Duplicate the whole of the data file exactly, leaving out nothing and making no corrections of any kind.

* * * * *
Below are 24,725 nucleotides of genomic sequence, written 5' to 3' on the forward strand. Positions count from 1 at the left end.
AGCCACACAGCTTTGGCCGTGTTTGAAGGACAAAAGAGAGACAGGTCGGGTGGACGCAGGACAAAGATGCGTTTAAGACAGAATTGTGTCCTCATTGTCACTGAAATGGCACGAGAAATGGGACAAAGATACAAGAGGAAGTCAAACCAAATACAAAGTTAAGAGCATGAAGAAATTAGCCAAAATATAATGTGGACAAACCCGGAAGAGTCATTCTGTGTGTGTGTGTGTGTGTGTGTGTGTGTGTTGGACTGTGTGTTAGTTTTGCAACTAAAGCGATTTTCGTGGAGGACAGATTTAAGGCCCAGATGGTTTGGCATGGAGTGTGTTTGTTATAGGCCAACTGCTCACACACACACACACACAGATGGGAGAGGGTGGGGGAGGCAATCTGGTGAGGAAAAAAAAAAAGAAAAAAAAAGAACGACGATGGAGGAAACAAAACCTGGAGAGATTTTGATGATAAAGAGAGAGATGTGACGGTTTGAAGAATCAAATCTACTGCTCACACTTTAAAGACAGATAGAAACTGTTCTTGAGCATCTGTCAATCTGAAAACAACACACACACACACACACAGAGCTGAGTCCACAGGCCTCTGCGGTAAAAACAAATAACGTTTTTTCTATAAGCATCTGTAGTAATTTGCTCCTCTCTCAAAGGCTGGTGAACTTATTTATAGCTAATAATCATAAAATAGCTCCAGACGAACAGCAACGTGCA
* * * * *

Below are 24,725 nucleotides of genomic sequence, written 5' to 3' on the forward strand. Positions count from 1 at the left end.
AGCCACACAGCTTTGGCCGTGTTTGAAGGACAAAAGAGAGACAGGTCGGGTGGACGCAGGACAAAGATGCGTTTAAGACAGAATTGTGTCCTCATTGTCACTGAAATGGCACGAGAAATGGGACAAAGATACAAGAGGAAGTCAAACCAAATACAAAGTTAAGAGCATGAAGAAATTAGCCAAAATATAATGTGGACAAACCCGGAAGAGTCATTCTGTGTGTGTGTGTGTGTGTGTGTGTGTGTGTTGGACTGTGTGTTAGTTTTGCAACTAAAGCGATTTTCGTGGAGGACAGATTTAAGGCCCAGATGGTTTGGCATGGAGTGTGTTTGTTATAGGCCAACTGCTCACACACACACACACACAGATGGGAGAGGGTGGGGGAGGCAATCTGGTGAGGAAAAAAAAAAAGAAAAAAAAAGAACGACGATGGAGGAAACAAAACCTGGAGAGATTTTGATGATAAAGAGAGAGATGTGACGGTTTGAAGAATCAAATCTACTGCTCACACTTTAAAGACAGATAGAAACTGTTCTTGAGCATCTGTCAATCTGAAAACAACACACACACACACACACAGAGCTGAGTCCACAGGCCTCTGCGGTAAAAACAAATAACGTTTTTTCTATAAGCATCTGTAGTAATTTGCTCCTCTCTCAAAGGCTGGTGAACTTATTTATAGCTAATAATCATAAAATAGCTCCAGACGAACAGCAACGTGCA